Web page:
As the floats of the Super Cub kissed the sand along the small peninsula, I watched the gaggle of small children moving our way. Some were scrambling to reach us while others timidly held onto mom or dad’s hand as they walked slowly in our direction, unsure if it was okay to approach.
Tim and I had spent the morning training in his beautiful yellow Super Cub on Wipline 2100 amphib floats, practicing various maneuvers and performing a plethora of takeoffs and landings along the Highland Lakes in the Texas Hill Country. We had not seen each other for several years and had sort of lost touch a bit, as friends sometimes do. Life gets in the way, you know. Then Tim gave me a call to see if I would be interested in doing some training in a Super Cub on floats. Not just any Super Cub, however. Along with his friend Jim, Tim had recently purchased the immaculate AOPA Sweepstakes airplane restored by Roger and Darrin Meggers at Baker Air Service in Baker, Montana.
We began at the Rusty Allen Airport in Lago Vista, moving along Lake Travis as we watched the bass boats and personal watercraft carving wakes in the calm water. Never climbing above 500 AGL, we had a great view of the campers, kayakers and hikers along the shores. Most stopped to watch our progress, waving as we passed.
Early spring is a time of new beginnings, and the morning, which had begun chilly with a light breeze, had now warmed to the mid 70s. Spring break was underway, and many folks were willing to brave the cool waters and take the kids for an adventure along the sandy shores of Lake LBJ. Everywhere there were signs of new growth. Live oaks put on new leaves, and red buds dressed in fuchsia blossoms added splashes of color to the greening landscape. On the water, pelicans and cormorants rafted up, resting between feedings. Earlier, we had passed a bald eagle on the wing—probably searching for a fish breakfast.
By early afternoon, the sun was casting spangles on the water’s surface, ruffled by a light breeze making for perfect conditions to practice beaching the floatplane. Purely by happenstance, we chose a sandy strip below. Circling overhead, Tim checked for any shallow areas or obstacles and determined the wind direction. He set up his pattern, completed the pre-landing checklist and set us gently on the surface. Coming off the step, water rudders down, we idled slowly toward the beach. Down the way, I could see several boats pulled up with the families wading, fishing and playing in the water. Most watched, a few waving to us, while a couple of the kids bounced with excitement.
“Tim Casey and I became acquainted at the very beginning of my aviation journey. I was a young college student, struggling to scrape together enough money to feed my aviation addiction, while Tim, eight years my senior, was already an experienced aviator. ”
As Tim pulled the mixture and the prop swung to a stop, we could hear the excited squeals of the children as they approached. “Hi, mister, can we look at your airplane?” asked the youngster leading the pack. “Certainly you can. Come on over,” we responded. Mom was shepherding this flock, and she explained the kids had been watching us fly over and were beyond excited when they saw us taxi in. Meanwhile, the rest of the crew arrived. Some jumped up and down, speechless with the thrill of seeing a real floatplane up close. Others, not so sure, hung back, watching the scene unfold. “Would you like to sit on the float?” we asked. In an instant, three of the boldest clambered aboard and posed for photos. Talk about unbridled joy! The looks on the young faces spoke volumes about the power of small airplanes to ignite wonder and awe among kids and adults alike. The serendipity of a chance encounter on this quiet beach seemed somehow more personal, more joyful for both Tim and me. Time for a bit of the backstory.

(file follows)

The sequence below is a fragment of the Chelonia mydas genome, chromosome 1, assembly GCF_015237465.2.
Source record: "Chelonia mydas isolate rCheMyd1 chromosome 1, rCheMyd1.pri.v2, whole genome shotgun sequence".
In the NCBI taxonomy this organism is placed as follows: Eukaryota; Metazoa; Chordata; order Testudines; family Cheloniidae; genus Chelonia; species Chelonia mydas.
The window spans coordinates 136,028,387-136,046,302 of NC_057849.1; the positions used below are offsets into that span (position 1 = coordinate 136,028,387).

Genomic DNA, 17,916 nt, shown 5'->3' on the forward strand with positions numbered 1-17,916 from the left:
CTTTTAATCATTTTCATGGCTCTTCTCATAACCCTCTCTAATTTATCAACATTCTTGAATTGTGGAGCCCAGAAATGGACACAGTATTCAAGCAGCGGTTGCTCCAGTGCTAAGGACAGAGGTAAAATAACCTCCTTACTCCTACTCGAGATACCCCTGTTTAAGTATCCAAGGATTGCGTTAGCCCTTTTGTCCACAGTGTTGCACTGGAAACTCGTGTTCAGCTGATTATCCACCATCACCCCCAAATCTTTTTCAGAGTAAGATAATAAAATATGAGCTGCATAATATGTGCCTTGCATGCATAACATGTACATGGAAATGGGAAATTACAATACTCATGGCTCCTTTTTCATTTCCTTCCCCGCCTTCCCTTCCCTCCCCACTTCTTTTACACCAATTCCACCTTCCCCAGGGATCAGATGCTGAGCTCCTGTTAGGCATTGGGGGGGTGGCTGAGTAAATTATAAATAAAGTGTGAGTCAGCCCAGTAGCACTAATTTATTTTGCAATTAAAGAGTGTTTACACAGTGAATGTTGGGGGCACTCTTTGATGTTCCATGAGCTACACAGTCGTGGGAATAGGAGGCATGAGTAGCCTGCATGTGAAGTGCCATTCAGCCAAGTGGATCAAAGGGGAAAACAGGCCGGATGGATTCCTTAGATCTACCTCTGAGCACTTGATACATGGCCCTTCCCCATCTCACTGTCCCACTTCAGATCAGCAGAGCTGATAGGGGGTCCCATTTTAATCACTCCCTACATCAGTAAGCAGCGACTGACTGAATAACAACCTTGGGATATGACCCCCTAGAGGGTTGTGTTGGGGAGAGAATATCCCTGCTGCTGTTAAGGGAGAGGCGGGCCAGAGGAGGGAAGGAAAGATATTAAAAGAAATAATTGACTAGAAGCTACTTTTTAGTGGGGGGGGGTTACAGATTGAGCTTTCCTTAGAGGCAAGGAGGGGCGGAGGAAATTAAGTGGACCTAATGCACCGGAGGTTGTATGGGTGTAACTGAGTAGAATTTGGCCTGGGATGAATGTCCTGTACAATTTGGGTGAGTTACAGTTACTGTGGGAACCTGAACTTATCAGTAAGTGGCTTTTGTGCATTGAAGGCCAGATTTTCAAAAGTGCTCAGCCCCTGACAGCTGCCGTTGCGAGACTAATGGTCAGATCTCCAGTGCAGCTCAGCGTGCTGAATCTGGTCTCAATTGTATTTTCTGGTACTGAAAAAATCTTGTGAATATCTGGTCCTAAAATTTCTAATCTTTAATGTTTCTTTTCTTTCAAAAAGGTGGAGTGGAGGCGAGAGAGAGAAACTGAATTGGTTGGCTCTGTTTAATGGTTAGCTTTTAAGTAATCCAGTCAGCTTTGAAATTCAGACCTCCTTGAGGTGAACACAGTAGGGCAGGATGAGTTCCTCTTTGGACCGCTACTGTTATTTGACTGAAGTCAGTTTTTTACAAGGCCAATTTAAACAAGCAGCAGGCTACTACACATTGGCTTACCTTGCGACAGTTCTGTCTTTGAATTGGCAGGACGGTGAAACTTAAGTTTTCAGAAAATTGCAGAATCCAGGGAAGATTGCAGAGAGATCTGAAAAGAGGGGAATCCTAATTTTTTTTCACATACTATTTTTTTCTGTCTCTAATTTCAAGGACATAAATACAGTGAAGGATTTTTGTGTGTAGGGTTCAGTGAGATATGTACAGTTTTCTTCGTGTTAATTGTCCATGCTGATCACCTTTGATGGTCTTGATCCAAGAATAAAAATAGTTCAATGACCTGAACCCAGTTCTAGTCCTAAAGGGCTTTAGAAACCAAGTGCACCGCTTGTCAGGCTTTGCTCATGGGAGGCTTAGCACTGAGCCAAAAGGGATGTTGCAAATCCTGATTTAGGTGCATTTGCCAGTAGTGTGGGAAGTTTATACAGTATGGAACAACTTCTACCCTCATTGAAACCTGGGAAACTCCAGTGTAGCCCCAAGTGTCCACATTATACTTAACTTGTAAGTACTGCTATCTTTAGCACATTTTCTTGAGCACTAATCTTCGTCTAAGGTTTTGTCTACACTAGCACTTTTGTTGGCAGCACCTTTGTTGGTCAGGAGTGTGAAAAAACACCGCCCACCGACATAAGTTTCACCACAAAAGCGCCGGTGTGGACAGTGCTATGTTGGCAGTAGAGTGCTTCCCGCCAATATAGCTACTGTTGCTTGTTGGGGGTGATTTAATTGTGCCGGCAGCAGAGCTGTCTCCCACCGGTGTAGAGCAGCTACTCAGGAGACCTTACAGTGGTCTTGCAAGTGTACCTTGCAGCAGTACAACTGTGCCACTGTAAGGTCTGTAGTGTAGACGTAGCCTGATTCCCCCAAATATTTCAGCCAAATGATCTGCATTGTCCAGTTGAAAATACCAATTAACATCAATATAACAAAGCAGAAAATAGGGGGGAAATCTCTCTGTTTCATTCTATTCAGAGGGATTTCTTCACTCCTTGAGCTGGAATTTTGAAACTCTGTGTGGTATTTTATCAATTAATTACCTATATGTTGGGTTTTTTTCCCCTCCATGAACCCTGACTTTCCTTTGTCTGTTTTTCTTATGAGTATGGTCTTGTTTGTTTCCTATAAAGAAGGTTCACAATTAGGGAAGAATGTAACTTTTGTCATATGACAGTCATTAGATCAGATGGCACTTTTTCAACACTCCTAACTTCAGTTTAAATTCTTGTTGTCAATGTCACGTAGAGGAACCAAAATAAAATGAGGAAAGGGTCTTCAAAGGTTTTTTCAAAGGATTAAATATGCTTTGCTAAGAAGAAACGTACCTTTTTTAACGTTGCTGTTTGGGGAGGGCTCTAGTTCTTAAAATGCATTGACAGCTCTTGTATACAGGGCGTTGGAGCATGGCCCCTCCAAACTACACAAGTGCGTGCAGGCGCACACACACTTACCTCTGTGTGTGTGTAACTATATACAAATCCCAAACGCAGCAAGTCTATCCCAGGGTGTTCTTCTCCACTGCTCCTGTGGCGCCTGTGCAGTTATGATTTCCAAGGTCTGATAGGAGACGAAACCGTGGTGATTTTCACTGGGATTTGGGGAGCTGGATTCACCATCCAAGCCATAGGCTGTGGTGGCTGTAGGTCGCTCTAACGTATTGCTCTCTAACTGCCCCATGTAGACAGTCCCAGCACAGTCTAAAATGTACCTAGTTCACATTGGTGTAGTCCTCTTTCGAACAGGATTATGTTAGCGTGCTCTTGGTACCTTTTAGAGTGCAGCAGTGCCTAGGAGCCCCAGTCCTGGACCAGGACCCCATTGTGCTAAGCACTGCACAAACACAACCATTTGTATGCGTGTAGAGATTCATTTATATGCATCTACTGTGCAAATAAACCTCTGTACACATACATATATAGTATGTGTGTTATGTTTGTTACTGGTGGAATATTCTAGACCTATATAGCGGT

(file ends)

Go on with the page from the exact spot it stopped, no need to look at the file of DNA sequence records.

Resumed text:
Tim Casey and I became acquainted at the very beginning of my aviation journey. I was a young college student, struggling to scrape together enough money to feed my aviation addiction, while Tim, eight years my senior, was already an experienced aviator. We spent summer days flying Ray Harding’s ratty old yellow Piper J-3 from Bird’s Nest Airport near Manor, Texas.
The airport attracted a wildly diverse group that reflected the spirit of Austin’s countercultural vibe in many ways. There was a jump school where long-haired youngsters would “hop and pop” to outlaw country music. One day, one of the jumpers ended up facedown, unmoving in the airport pond, where he was rescued by Tim and a couple of others. Turns out he was fine but more than a little impaired by his imbibing activities earlier in the day. This was the same pond ruled by Pok-Pok, the huge white goose that took immense delight in chasing the hippie chicks and their boyfriends who ventured into his kingdom. Pok-Pok would lie in wait until some unsuspecting victim ventured too close. We would usually be alerted by the sudden screams and shrieks, then a flash of the tie-dyed, Birkenstock-clad target scurrying for the safety of the parking lot with a very loud white goose in hot pursuit.